Few of my blog posts generated as much reaction—both positive and negative—as the one I did several months ago on goals. What I wrote was that, while setting and working toward goals has some definite benefits, there is a dark side to them, too. Goals, I wrote, are largely based on insecurity—on the idea that we aren’t good enough just as we are. That we have to keep struggling to do more, get more, be more. Goals are all about judging ourselves. They make us measure our value as human beings on a continuum of failure to success, loss and gain.
The worst thing about goals is that they can actually interfere with living well, with being joyful, with truly experiencing life. When we fail to achieve a goal, we feel inadequate. We think we’ve fallen short, that we’re not good enough.
The irony is that achieving goals doesn’t make us joyful, either. Sure, we might have a transient sense of satisfaction and excitement, pat ourselves on the back, and take our friends out to dinner. But it’s amazing how quickly that yummy feeling dissipates. And, what do we do when it fades? We set up another goal! We can spend entire lifetimes running toward a finish line only to find another race ahead of us the moment we cross it.
The emails I got in response to my post were almost as mixed as the time I wrote about the advantages of chaos. Some people couldn’t believe I would advocate aimlessness, as if I were suggesting we all just get out the corn chips, turn on the TV, and settle onto the couch for the rest of our lives. Others wrote me to say how much their goals had helped keep them stay focused and engaged. Yet many wrote that easing up on goals—putting them on the back burner or dismissing them all together—had opened up their lives.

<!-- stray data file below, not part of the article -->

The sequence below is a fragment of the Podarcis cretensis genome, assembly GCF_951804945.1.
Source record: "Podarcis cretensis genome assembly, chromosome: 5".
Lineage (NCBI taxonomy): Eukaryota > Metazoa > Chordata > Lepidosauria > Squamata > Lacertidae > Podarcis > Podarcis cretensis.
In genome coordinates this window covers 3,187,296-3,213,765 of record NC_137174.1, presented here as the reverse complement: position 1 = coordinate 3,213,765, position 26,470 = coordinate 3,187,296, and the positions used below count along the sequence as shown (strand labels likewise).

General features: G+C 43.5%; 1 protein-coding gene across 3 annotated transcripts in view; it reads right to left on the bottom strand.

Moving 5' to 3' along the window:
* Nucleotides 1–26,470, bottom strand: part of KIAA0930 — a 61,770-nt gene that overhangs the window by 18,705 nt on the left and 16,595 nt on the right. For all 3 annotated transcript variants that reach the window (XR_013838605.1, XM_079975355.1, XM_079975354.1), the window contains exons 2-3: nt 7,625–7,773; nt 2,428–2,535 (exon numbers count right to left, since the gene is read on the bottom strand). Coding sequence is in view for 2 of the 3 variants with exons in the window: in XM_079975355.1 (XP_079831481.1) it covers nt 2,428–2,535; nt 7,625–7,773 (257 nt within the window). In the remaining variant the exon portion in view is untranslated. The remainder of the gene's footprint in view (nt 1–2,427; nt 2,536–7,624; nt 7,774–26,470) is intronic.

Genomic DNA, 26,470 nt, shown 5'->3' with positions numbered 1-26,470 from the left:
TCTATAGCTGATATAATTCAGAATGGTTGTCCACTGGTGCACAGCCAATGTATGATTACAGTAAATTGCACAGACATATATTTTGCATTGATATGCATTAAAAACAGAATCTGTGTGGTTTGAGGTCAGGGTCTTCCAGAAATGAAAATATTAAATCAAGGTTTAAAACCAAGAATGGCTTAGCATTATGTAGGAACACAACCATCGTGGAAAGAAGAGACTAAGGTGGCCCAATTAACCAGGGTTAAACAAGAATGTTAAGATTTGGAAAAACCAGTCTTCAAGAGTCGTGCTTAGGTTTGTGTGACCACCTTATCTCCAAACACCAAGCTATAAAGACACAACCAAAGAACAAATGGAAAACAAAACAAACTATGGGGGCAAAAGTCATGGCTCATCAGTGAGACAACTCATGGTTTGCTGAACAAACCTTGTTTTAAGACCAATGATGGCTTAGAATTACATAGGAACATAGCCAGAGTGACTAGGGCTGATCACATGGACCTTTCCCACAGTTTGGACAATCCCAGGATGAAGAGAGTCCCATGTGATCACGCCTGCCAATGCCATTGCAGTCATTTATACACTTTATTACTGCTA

What has made me come back to the topic of goals today is a post by one of my favorite bloggers, Zen writer Leo Babauta. “Imagine setting out for a walk with no particular purpose,” Babauta writes. “No destination in mind. Nothing to achieve. Just curiosity, fun, not knowing.” Babauta writes with conviction and clarity about the benefits of letting go of goals. He advocates a goal-free life in which we constantly adapt, shift, and allow ourselves to respond to the world as it is in the moment, without the constraints of goals. He describes waking up feeling alive and energized; dealing with uncertainty and change without fear; being flexible and having fun.
Babauta is especially focused on the goal-less writing life—and with several best-selling books under his belt, he has the right. He tells writers to let ideas come and go, follow whatever comes up, and allow the writing to lead you, rather than setting out with a specific target and a fixed plan.
For anyone who might think that a goal-less existence is the fast track to accomplishing nothing, I hasten to point out that Babauta has, in the last few years, run several marathons, lost fifty pounds, started a blog with over 260,000 subscribers, and sold more books than most of us do in a lifetime.
Now, the flip side of this is that the habit of goal setting isn’t all that easy to give up. We learn at a very young age that setting and keeping goals is the very lifeblood of a meaningful life. Conventional wisdom tells us we can’t achieve anything or get anywhere in life without goals. You can’t just turn those years of indoctrination off. Nor would you want to—because goals do have their place.
So, what I’m suggesting for my Tips for Writers this week is not to abandon all your goals, but to spend a week—just one full week—writing without goals. Rather than sitting down saying, “I’m going to get two hours (or five hours or twenty minutes) of writing in today” or “This is the week I finish this chapter (or scene or page or paragraph),” simply sit down. Write. Let whatever come up come up. Let your thoughts go where they go. Forget about your destination. Don’t think about what you are or are not achieving. Relish the uncertainty. Exhiliarate in the surprises your writing has in store.
Don’t worry, you can always go back to your goals when the week is over. You have an entire lifetime to fulfill one goal then the next then the next. Or maybe you won’t want to. Maybe you’ll find living and writing without the constant pressure and limitations of goals just too freeing to give up.
Causes Jill Jepson Supports
Humane Society of the United States, Defenders of Wildlife, Interational Society for the Protection of Burros and Mustangs, National Wildlife Federation,...